Isabella M. Salamone, Mattia Quattrocelli, David Y. Barefield, Patrick G. Page, Ibrahim Tahtah, Michele Hadhazy, Garima Tomar, Elizabeth M. McNally
A sarcomere is the contractile unit of the myofibril in striated muscles such as cardiac and skeletal muscles. The assembly of sarcomeres depends on multiple molecules that serve as raw materials and participate in the assembly process. However, the mechanism of this critical assembly process remains largely unknown. Here, we found that the cell fate determinant Numb and its homolog Numblike regulated sarcomere assembly and maintenance in striated muscles. We discovered that Numb and Numblike are sarcomeric molecules that were gradually confined to the Z-disc during striated muscle development. Conditional knockout of Numb and Numblike severely compromised sarcomere assembly and its integrity and thus caused organelle dysfunction. Notably, we identified that Numb and Numblike served as sarcomeric α-Actin–binding proteins (ABPs) and shared a conserved domain that can bind to the barbed end of sarcomeric α-Actin. In vitro fluorometric α-Actin polymerization assay showed that Numb and Numblike also played a role in the sarcomeric α-Actin polymerization process. Last, we demonstrate that Numb and Numblike regulate sarcomeric α-Actinin–dependent (ACTN-dependent) Z-disc consolidation in the sarcomere assembly and maintenance. In summary, our studies show that Numb and its homolog Numblike regulate sarcomere assembly and maintenance in striated muscles, and demonstrate a molecular mechanism by which Numb/Numblike, sarcomeric α-Actin, and ACTN cooperate to control thin filament formation and Z-disc consolidation.
Baolei Wang, Min Yang, Shujuan Li
Piezo1 forms mechanically-activated non-selective cation channels that contribute to endothelial response to fluid flow. Here we reveal an important role in the control of capillary density. Conditional endothelial-specific deletion of Piezo1 in adult mice depressed physical performance. Muscle microvascular endothelial cell apoptosis and capillary rarefaction were evident and sufficient to account for the effect on performance. There was selective upregulation of thrombospondin-2 (TSP2), an inducer of endothelial apoptosis, with no effect on thrombospondin-1 (TSP1), a related important player in muscle physiology. TSP2 was poorly expressed in muscle endothelial cells but robustly expressed in muscle pericytes, in which nitric oxide (NO) repressed the Tsp2 gene without effect on Tsp1. In the endothelial cells, Piezo1 was required for normal expression of endothelial nitric oxide synthase (eNOS). The data suggest an endothelial-pericyte partnership of muscle in which endothelial Piezo1 senses blood flow to sustain capillary density and thereby maintain physical capability.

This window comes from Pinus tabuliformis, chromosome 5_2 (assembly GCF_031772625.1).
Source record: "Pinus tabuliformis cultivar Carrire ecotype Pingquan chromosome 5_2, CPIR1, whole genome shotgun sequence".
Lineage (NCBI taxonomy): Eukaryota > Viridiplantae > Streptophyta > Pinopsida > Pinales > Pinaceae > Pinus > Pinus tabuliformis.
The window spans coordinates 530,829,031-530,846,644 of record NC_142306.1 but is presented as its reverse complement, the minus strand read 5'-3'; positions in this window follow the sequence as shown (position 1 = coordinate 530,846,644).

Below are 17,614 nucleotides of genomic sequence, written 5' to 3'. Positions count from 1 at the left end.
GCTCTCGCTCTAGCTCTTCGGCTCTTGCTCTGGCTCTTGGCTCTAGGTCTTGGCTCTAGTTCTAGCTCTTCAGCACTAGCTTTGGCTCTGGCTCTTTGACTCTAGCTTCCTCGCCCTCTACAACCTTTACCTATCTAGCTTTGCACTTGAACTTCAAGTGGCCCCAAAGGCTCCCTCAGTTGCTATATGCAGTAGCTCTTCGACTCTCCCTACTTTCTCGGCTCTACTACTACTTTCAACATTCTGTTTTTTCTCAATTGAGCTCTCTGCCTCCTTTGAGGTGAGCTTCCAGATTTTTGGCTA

Fiona Bartoli, Marjolaine Debant, Eulashini Chuntharpursat-Bon, Elizabeth L. Evans, Katie E. Musialowski, Gregory Parsonage, Lara C. Morley, T. Simon Futers, Piruthivi Sukumar, T. Scott Bowen, Mark T. Kearney, Laeticia Lichtenstein, Lee D. Roberts, David J. Beech
Efficient sarcolemmal repair is required for muscle cell survival, with deficits in this process leading to muscle degeneration. Lack of the sarcolemmal protein dysferlin impairs sarcolemmal repair by reducing secretion of the enzyme acid sphingomyelinase (ASM), and causes limb girdle muscular dystrophy 2B (LGMD2B). The large size of the dysferlin gene poses a challenge for LGMD2B gene therapy efforts aimed at restoring dysferlin expression in skeletal muscle fibers. Here, we present an alternative gene therapy approach targeting reduced ASM secretion, the consequence of dysferlin deficit. We showed that the bulk endocytic ability is compromised in LGMD2B patient cells, which was addressed by extracellularly treating cells with ASM. Expression of secreted human ASM (hASM) using a liver-specific adeno-associated virus (AAV) vector restored membrane repair capacity of patient cells to healthy levels. A single in vivo dose of hASM-AAV in the LGMD2B mouse model restored myofiber repair capacity, enabling efficient recovery of myofibers from focal or lengthening contraction–induced injury. hASM-AAV treatment was safe, attenuated fibro-fatty muscle degeneration, increased myofiber size, and restored muscle strength, similar to dysferlin gene therapy. These findings elucidate the role of ASM in dysferlin-mediated plasma membrane repair and to our knowledge offer the first non–muscle-targeted gene therapy for LGMD2B.